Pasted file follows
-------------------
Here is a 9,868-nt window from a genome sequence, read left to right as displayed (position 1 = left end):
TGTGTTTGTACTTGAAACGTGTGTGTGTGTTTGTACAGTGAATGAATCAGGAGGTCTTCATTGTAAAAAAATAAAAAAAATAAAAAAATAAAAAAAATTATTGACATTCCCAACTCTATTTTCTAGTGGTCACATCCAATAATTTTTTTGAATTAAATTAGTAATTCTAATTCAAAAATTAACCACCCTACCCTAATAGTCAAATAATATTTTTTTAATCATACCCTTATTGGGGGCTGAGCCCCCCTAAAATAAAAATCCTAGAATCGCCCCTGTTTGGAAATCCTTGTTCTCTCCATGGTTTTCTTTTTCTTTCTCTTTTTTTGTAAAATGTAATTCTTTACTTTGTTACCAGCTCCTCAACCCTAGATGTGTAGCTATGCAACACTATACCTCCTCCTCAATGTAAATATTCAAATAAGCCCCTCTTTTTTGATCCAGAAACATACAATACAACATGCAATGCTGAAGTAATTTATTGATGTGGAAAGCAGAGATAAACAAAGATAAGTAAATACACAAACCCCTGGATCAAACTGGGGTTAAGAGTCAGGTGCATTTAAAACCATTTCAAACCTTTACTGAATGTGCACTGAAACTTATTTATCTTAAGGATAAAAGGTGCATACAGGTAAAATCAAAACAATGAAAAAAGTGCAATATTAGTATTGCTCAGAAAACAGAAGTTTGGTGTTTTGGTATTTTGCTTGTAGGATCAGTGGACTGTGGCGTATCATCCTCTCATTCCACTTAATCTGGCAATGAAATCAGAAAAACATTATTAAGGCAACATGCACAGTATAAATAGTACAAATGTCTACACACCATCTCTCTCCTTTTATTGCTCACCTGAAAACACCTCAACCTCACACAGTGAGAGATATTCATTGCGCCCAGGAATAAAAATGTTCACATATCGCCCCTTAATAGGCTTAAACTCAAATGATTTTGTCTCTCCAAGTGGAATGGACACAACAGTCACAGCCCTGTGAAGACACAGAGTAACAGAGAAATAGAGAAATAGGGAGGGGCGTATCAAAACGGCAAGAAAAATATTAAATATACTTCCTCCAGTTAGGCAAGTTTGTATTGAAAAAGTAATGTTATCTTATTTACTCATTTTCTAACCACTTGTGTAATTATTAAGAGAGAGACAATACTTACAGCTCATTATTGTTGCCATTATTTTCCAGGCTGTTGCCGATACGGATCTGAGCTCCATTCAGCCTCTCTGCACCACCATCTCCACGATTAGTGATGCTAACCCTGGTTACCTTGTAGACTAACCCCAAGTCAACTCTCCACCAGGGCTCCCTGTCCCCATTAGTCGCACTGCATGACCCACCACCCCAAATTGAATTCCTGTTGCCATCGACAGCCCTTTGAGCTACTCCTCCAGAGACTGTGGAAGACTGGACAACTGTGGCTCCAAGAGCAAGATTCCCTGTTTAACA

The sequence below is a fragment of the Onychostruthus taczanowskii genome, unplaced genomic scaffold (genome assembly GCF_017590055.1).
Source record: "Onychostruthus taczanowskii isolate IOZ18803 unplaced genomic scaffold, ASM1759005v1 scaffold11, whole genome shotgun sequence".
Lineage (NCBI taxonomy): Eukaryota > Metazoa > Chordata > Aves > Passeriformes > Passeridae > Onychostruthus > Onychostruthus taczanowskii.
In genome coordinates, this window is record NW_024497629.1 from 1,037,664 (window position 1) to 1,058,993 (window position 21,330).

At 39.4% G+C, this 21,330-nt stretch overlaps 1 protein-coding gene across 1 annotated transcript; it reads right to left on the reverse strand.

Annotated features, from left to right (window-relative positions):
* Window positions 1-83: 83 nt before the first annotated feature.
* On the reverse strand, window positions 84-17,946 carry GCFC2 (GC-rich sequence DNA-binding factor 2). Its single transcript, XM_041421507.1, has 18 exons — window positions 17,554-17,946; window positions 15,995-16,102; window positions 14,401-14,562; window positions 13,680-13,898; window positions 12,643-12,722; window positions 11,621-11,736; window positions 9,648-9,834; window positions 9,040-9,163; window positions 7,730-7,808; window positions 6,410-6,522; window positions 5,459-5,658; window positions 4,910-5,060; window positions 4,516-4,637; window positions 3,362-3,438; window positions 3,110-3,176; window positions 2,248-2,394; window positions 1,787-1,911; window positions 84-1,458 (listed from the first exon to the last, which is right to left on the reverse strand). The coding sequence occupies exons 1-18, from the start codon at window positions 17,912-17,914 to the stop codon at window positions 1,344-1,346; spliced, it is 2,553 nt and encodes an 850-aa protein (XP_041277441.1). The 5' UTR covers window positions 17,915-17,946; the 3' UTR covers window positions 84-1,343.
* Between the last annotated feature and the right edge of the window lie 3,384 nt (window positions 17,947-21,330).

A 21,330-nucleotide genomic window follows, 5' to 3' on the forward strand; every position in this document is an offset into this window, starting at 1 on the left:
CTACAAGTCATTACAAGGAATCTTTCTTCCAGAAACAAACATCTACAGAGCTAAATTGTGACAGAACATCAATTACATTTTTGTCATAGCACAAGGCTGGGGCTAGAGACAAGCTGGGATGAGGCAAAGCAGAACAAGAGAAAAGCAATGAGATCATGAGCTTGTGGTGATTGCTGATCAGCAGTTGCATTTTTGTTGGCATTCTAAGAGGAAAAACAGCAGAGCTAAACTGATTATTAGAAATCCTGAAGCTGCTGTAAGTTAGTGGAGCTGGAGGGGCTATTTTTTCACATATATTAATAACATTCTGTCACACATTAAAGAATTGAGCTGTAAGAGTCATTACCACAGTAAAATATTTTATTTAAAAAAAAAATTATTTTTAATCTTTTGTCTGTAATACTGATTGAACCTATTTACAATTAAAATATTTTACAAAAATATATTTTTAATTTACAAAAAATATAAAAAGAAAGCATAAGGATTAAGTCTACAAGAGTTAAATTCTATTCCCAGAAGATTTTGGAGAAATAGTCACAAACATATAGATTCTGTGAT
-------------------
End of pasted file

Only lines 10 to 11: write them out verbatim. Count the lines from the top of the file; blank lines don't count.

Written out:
* On the reverse strand, window positions 84-17,946 carry GCFC2 (GC-rich sequence DNA-binding factor 2). Its single transcript, XM_041421507.1, has 18 exons — window positions 17,554-17,946; window positions 15,995-16,102; window positions 14,401-14,562; window positions 13,680-13,898; window positions 12,643-12,722; window positions 11,621-11,736; window positions 9,648-9,834; window positions 9,040-9,163; window positions 7,730-7,808; window positions 6,410-6,522; window positions 5,459-5,658; window positions 4,910-5,060; window positions 4,516-4,637; window positions 3,362-3,438; window positions 3,110-3,176; window positions 2,248-2,394; window positions 1,787-1,911; window positions 84-1,458 (listed from the first exon to the last, which is right to left on the reverse strand). The coding sequence occupies exons 1-18, from the start codon at window positions 17,912-17,914 to the stop codon at window positions 1,344-1,346; spliced, it is 2,553 nt and encodes an 850-aa protein (XP_041277441.1). The 5' UTR covers window positions 17,915-17,946; the 3' UTR covers window positions 84-1,343.
* Between the last annotated feature and the right edge of the window lie 3,384 nt (window positions 17,947-21,330).